Global Company Ameresco Sees Lewis County as an Emerging Power


Note: This content was produced by the Economic Alliance of Lewis County as part of the monthly Economic Report supplement published in The Chronicle. To learn more about the Alliance, visit

Ameresco, with 60 offices around the world and regional offices in Vancouver, B.C., Seattle and Portland, focuses on clean technology, renewable energy, and rehabilitating old and failing energy infrastructure.

Joel Hansen, senior account executive for Ameresco, said his job is to find “possibilities and strategies” to harness those opportunities, and he thinks he’s found those possibilities in Lewis County.

“We focus on what we can do and how do we get it done,” Hansen said.

Ameresco recently joined the Economic Alliance of Lewis County, stating they did so because the county is poised for growth in the energy sector and they want to be part of it.

He believes the Alliance is central to those opportunities, and sees Alliance Executive Director Richard DeBolt as key to successful efforts not only in Lewis County, but through collaboration with the surrounding counties of Thurston, Grays Harbor, Mason and Pacific.

“These five counties already work together really well from an economic development standpoint,” Hansen said.

He said his company reaches both for “low-hanging fruit” and large energy projects. 

For an example of low-hanging fruit, Hansen mentions the rehabbing of decades-old light fixtures in public buildings such as public schools, which don’t have the funds to fulfill new state requirements to remodel for energy efficiency and have long backlogs of deferred maintenance.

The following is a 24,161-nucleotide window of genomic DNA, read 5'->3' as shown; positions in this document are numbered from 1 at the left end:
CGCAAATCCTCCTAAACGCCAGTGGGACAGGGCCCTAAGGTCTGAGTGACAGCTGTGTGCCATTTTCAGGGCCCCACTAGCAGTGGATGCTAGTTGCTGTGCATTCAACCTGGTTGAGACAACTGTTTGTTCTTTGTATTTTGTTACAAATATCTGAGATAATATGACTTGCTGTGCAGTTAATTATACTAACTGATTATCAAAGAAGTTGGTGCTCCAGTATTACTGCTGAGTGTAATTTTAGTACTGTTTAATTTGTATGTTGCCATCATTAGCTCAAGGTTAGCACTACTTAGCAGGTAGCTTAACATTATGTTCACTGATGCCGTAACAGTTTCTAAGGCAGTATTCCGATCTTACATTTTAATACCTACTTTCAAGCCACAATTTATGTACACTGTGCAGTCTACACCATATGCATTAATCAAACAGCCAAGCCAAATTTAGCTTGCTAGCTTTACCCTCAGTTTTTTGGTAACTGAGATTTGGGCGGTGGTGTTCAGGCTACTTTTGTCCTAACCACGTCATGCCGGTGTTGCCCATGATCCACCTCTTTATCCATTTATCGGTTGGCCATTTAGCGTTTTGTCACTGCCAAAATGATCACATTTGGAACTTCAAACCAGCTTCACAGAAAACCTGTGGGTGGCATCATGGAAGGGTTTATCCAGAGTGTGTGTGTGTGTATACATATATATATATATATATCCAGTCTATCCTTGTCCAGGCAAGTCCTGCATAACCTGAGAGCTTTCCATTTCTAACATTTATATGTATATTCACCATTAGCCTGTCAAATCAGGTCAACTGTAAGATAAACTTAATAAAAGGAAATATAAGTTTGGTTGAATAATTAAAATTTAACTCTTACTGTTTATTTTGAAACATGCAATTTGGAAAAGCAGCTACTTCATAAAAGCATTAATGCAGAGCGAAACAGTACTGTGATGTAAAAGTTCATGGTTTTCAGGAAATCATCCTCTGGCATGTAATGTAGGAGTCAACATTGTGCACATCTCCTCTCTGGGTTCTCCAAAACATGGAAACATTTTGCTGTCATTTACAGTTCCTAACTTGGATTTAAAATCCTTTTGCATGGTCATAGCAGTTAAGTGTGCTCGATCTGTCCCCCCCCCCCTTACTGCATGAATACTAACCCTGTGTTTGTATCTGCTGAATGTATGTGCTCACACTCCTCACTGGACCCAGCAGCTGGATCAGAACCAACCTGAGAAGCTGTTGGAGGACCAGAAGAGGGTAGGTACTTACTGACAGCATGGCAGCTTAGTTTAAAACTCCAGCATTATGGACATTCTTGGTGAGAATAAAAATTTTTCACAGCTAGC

At work are new state laws — the state Clean Building Act, along with the state’s commitment to climate control initiatives — that requires the upgrades, and not just for public buildings, but also private buildings that are over 50,000 square feet.

“We’re interested in bringing private money in to help meet those requirements,” Hansen said.

His company can come in, replace the aging, energy-wasting fixtures, and pay for the fixes. He said the change can realize a savings of 50% of a school’s monthly energy bill. Ameresco, in turn, gets paid over time in the energy savings. They can also replicate that in HVAC, roofs, windows, doors, siding, insulation water and wastewater upgrades. All without a real cost to the schools.

His company makes the money; the schools get their energy efficiency without paying out any extra dollars.

An example of a bigger project: Ameresco is in a partnership with the weighty Southern California Edison power company. Together they are building one of the country’s largest solar banks in California. The need for more solar power is to help balance the power grid that almost suffered from rolling blackouts last summer, caused by electric power shortages due to extended drought, wildfire and heatwaves. The project, upon completion, will provide the electricity demands in the San Joaquin Valley, Rancho Cucamonga and the Long Beach area.

“The battery storage systems we have contracted for with Ameresco will make the grid more resilient to the effects of extreme weather and will help us continue our progress toward the clean energy future, which is essential to combating climate change,” said Kevin Payne, president and CEO, Southern California Edison, in a news release.

The cost of the Ameresco project: $1 billion. 

“In recent years, California’s extensive wildfires have highlighted the necessity and importance of improved energy infrastructure. It has become clear that the time for action is now,” said Britta MacIntosh, senior vice president, Ameresco Western Region, adding the project is proof that working together via public/private partnerships can solve real problems.